Advertisement

Should toddlers' diets be changed after their teeth come in?

A toddler's first teeth will appear around 6 months of age. These teeth are especially sensitive to sugary candies and sweets, as well as juice. Juice can be given but should be only once per day and with a meal, not in a "sippy" cup that the child will have in his or her mouth for an extended period of time. Just like with adults, a toddler's teeth should be cleaned twice per day. It is also recommended to begin serving fruits and vegetables at this age. Fluoride is also an important component for good dental health, even with "baby" teeth. Make sure your county's water supply has fluoride. If not, ask you doctor for a prescription.   
The foods that your child eats definitely affect your child's oral health. While your child's gums can be damaged if you do not care for them properly, teeth are especially sensitive to sugary items like candy and juice. After your children's first teeth come in, serve juice only once a day, serve fruits or vegetables as snacks, and make sure you clean their teeth twice a day.  If your child goes to sleep with dirty teeth -- whether or not from sugary foods -- bacteria can eat those food remnants, leaving behind acid that causes cavities.  Fill bottles or sippy cups with water if they are needed overnight. Although baby teeth eventually fall out it is important to care for them properly, but keeping them healthy can lead to fewer problems with adult teeth.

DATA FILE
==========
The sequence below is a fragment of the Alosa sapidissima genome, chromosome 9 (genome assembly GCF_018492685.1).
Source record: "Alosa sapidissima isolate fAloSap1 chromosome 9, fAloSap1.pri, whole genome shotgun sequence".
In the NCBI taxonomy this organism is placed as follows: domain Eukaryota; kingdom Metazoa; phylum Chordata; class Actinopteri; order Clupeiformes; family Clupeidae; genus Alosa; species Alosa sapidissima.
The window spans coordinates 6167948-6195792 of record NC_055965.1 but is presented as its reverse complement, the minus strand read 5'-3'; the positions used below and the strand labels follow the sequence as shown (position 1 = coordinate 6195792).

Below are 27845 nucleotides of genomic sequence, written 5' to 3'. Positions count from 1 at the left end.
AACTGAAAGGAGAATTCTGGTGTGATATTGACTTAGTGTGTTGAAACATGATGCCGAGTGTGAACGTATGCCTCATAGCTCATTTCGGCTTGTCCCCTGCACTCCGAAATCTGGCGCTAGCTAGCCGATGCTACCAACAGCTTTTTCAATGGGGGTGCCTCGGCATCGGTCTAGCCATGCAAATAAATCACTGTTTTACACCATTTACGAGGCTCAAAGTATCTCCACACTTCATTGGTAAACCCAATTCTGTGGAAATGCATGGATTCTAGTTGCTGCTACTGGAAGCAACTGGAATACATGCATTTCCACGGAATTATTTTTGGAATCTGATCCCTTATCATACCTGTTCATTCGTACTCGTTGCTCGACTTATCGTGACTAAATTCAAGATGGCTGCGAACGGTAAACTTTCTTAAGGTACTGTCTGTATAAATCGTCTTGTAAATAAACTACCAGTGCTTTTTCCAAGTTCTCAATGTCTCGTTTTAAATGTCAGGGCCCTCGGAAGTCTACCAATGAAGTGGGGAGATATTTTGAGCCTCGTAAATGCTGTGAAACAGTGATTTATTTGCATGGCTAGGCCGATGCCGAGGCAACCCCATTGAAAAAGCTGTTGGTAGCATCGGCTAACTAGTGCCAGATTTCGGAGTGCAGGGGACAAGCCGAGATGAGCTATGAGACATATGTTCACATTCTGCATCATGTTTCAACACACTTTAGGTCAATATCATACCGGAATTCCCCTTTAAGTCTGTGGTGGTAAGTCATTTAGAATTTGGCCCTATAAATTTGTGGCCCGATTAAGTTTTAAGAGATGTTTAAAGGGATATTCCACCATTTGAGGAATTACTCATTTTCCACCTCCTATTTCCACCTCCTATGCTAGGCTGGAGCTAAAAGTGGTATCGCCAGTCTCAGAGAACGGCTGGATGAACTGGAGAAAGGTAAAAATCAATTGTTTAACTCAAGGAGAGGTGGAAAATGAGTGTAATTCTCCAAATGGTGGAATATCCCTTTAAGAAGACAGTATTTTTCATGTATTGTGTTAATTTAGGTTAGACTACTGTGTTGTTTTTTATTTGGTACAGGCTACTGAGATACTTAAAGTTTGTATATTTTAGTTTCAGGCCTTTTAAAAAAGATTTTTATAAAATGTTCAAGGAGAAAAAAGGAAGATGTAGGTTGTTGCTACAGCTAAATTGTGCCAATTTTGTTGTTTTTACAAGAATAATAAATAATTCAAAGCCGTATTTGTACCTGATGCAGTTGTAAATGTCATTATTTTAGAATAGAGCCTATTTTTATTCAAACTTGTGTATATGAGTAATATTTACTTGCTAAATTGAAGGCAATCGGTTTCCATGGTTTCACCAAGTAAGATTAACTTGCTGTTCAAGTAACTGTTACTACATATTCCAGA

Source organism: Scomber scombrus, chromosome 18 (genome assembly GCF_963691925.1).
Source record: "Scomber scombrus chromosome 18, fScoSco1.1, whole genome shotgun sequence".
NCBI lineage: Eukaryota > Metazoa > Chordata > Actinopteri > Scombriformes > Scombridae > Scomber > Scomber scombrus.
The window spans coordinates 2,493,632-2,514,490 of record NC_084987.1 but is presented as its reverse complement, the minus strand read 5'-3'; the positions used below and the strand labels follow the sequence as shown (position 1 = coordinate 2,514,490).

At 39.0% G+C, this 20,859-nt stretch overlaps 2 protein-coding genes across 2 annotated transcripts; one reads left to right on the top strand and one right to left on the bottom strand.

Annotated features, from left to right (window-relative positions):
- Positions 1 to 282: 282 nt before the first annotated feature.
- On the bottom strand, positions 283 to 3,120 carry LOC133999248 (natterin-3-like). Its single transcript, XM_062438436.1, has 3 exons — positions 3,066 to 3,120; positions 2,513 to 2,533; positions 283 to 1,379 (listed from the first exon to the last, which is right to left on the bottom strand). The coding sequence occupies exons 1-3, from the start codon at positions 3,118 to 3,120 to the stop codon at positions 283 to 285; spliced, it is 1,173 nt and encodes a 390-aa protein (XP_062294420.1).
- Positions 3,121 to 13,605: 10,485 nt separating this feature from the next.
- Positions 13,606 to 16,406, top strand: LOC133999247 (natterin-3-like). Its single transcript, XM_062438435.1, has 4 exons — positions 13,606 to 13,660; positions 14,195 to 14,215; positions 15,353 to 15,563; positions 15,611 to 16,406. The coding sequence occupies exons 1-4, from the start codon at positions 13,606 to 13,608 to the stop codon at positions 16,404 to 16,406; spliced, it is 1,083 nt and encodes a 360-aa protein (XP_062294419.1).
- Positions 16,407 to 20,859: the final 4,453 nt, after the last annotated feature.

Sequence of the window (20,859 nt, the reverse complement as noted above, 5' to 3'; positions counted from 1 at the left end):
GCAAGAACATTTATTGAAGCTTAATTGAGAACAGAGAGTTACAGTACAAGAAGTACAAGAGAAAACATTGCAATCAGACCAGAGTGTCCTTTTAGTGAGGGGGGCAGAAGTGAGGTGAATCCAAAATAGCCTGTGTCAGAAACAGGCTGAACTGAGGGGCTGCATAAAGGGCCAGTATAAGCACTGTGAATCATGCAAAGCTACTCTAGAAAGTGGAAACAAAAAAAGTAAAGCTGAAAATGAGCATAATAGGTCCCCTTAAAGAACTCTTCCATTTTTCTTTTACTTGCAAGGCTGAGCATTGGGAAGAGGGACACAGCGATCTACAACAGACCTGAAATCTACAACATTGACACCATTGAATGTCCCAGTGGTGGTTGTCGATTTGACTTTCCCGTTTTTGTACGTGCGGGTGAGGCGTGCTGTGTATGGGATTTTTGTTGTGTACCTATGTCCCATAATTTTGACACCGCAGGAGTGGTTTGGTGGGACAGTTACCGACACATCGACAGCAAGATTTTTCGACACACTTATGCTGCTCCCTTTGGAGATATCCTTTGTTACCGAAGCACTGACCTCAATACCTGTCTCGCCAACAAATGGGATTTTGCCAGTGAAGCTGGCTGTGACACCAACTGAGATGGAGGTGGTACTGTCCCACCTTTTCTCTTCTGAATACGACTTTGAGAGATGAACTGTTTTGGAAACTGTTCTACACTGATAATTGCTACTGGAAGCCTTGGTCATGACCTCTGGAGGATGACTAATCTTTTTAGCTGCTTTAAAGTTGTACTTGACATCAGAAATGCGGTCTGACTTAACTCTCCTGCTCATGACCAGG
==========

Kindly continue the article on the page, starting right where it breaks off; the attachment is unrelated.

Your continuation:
Continue Learning about Children's Oral Health

Ask the Expert: Dental Tips for Kids
Ask the Expert: Dental Tips for Kids
The first smile ... the first tooth ... the first time the baby happily noshes away on his morning oatmeal. All of these are lovely milestones that pa...
Read More
Avoid These Toxins to Protect Your Child's Teeth
Avoid These Toxins to Protect Your Child's Teeth
The WBA heavyweight title fight in June, 1997 will always be referred to as “The Bite Fight,” because Mike Tyson bit off part of Evander Holyfield’s e...
Read More
What can my child eat after dental surgery?
Heath A. Cobb, MDHeath A. Cobb, MD
After a dental procedure, your child should avoid eating anything sticky, hard, or chewy for one day...
More Answers
What are the side effects of plaque on my child’s teeth?
William M. Litaker Jr., DDSWilliam M. Litaker Jr., DDS
Cavities and gingivitis are the side effects of plaque on your child's teeth. Plaque are bacteria in...
More Answers

Important: This content reflects information from various individuals and organizations and may offer alternative or opposing points of view. It should not be used for medical advice, diagnosis or treatment. As always, you should consult with your healthcare provider about your specific health needs.